So, (except for¬†things like the creation, guidance, comfort, the atonement, etc., etc.) God’s work is letting us do the work.

The Master knows which specific tasks will make each of us, His apprentices, grow to our full potentials and shine!

No, the Book of Abraham is Not a False Translation

No, the Book of Abraham is Not a False Translation

Of all the controversial topics related to Mormonism, the Book of Abraham is one of the most debated — and misunderstood. The goal of this post is to hopefully increase your understanding of this book of scripture and give an example of how recent scholarship can support its claim of ancient origins.

To lay some background info down, the next three paragraphs are from the essay on the Book of Abraham found on the LDS Church’s website (feel free to skim this next part if you’re already familiar with it):

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Simplify

Simplify

I’ve had to cut something out of my life recently because it was a huge source of stress and anxiety. If you are human, I’m sure you know the emotions. Chronic stress is not healthy, and it negatively affects so many aspects of your life.

The source of stress was actually a class that I was unable to keep up with because I kept missing tons¬†of the lectures due to frequent traveling for interviews. I’ve also been suffering from chronic fatigue (which I don’t understand yet, but I’m seeing a doctor about it in a few days). Don’t get me wrong, I’ve stressed plenty of times over classes. But this felt¬†different.

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Feeling the Burn

Feeling the Burn

Burn-out that is. Being a senior in college is tough. As a freshman, I thought being a senior would be hard because of the difficult classes. I guess that’s kind of true, but he hardest part for me is actually the feeling of burnout. Years of library and lecture add up, somehow. I’m not quite sure where in the mind or soul this weight accrues, but it does. (Shout out to all you burned out peeps out there)

I wrote a Haiku to illustrate the struggle:

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Racial Equality: Is it Bad to be White?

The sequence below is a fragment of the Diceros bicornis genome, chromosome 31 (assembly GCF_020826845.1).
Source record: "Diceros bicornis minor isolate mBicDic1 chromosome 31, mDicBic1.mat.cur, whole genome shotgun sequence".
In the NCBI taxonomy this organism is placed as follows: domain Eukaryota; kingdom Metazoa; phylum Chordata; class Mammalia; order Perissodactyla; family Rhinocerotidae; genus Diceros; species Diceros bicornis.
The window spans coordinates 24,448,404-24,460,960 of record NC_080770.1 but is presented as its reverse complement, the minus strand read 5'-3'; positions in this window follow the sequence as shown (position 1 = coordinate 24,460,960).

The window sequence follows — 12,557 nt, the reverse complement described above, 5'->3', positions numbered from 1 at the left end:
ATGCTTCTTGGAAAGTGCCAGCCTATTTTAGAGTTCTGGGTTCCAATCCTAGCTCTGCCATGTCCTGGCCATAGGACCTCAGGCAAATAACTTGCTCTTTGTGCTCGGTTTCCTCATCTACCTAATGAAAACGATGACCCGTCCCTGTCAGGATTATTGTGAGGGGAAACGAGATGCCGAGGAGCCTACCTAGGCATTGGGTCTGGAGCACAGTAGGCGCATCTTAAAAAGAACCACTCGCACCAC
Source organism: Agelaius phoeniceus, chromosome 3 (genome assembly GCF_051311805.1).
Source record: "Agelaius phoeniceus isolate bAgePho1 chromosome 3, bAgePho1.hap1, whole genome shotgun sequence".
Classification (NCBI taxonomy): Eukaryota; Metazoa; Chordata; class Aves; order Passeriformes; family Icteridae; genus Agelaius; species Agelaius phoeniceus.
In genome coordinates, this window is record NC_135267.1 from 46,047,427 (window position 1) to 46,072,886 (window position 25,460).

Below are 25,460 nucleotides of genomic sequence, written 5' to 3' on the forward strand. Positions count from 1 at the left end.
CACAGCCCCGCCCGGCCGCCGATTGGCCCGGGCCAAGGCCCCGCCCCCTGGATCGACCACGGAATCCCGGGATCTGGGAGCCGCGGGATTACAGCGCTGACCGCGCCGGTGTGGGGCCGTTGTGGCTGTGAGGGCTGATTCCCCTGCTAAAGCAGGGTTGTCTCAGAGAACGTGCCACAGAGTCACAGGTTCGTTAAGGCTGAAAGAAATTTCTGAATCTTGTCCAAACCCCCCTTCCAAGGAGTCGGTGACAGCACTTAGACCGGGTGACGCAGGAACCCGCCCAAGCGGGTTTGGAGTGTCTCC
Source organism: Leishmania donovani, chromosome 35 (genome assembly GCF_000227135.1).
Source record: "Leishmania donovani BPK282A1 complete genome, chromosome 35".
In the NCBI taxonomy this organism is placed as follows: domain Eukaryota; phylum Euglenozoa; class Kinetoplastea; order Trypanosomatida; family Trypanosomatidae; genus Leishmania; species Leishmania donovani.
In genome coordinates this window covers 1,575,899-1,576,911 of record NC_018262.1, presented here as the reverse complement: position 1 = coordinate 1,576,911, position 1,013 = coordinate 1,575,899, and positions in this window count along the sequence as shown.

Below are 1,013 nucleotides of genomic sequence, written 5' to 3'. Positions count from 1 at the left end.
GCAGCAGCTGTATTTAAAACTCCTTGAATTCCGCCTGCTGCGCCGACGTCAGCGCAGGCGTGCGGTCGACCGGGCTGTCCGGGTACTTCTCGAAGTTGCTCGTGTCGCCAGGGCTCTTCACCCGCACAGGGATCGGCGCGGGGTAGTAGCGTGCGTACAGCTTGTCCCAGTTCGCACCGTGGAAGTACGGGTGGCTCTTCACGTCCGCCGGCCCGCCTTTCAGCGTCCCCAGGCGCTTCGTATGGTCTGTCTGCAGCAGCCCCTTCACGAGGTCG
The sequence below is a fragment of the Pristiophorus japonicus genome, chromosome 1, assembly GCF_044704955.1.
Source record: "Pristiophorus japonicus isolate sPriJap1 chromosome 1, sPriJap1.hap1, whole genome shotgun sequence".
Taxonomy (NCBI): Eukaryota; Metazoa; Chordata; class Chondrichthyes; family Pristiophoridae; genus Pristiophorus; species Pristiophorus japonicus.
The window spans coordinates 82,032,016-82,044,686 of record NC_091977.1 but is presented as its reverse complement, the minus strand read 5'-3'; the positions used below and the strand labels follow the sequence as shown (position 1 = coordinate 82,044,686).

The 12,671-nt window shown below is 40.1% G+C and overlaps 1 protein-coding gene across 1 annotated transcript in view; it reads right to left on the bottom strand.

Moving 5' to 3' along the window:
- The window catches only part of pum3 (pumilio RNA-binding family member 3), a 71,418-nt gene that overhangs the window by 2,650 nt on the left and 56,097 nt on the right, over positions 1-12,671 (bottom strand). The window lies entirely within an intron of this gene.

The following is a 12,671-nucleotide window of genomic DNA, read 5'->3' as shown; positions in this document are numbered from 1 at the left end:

Racial Equality: Is it Bad to be White?

When I was younger, I was taught that all races were equal. I was taught that the substance of a person’s character had nothing to do with the color of their skin.

That was the 90’s and early 2000’s.

Today, however, I feel like the notion of all races being truly equal is under attack. Instead of promoting equality by “color-blindness”, the current¬†modus operandi is “white shaming”.

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Addiction Recovery

Addiction Recovery

Whether you are addicted yourself or you know someone who is suffering, addiction likely affects you on some level. Being addicted is like a long, agonizing rollercoaster that degrades your quality of life over a span of months, years, and sometimes decades. Each high is followed by a new low.

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What Are the Odds?

What Are the Odds?

I was stumped today — as I often am while taking tests in BYU’s testing center. The problem I was looking at didn’t seem as attractive as daydreaming at the moment, so I decided to lift my head up and stare out the window.

In the distance, beyond the swaying leafy trees, I saw the half-moon as it hung in orbit opposite the setting sun. I saw myself surrounded by a bunch of sentient beings looking a lot less stumped than myself as they hunched over their exams. Then, I thought: What are the odds?

What are the odds of me being on a planet that is perfectly conditioned and positioned to sustain life? What are the odds of such a planet even existing in the first place? What are the odds of me or anyone else being able to think and experience a small corner of the universe?

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The Largest Chiasmus in the Book of Mormon: A Masterpiece

The Largest Chiasmus in the Book of Mormon: A Masterpiece

The Book of Mormon is, in many ways, a complex book. Its origins¬†are complicated — as are the literarLargest Chiasmus in the Book of Mormony devices it employs.¬†One thing that is very interesting that can be found in the Book of Mormon is the presence of an ancient Hebraic form of poetry called chiasmus. This form of poetry was not known until decades after¬†the death of Joseph Smith. The basic structure of a chiasmus is that a passage will give a list of points in forward and then reverse order, with the turning point in the middle being essential to the message. In essence, it would look something like this:

A
B
C
C’
B’
A’

The Bible has several examples of chiasmus throughout the text – most of which do not go any longer than just a few points until reversing in the middle. Even the smallest of these examples are considered to be true Hebrew poetry.

However, ever since incredible examples of chiasmus have been discovered in the Book of Mormon, critics have been quick to disclaim them by pointing out that chiasmus can be found nearly everywhere Рincluding Dr. Seuss books. This blatant double standard against the Book of Mormon does not surprise me. And in my opinion, this quick dismissal fails for two basic reasons: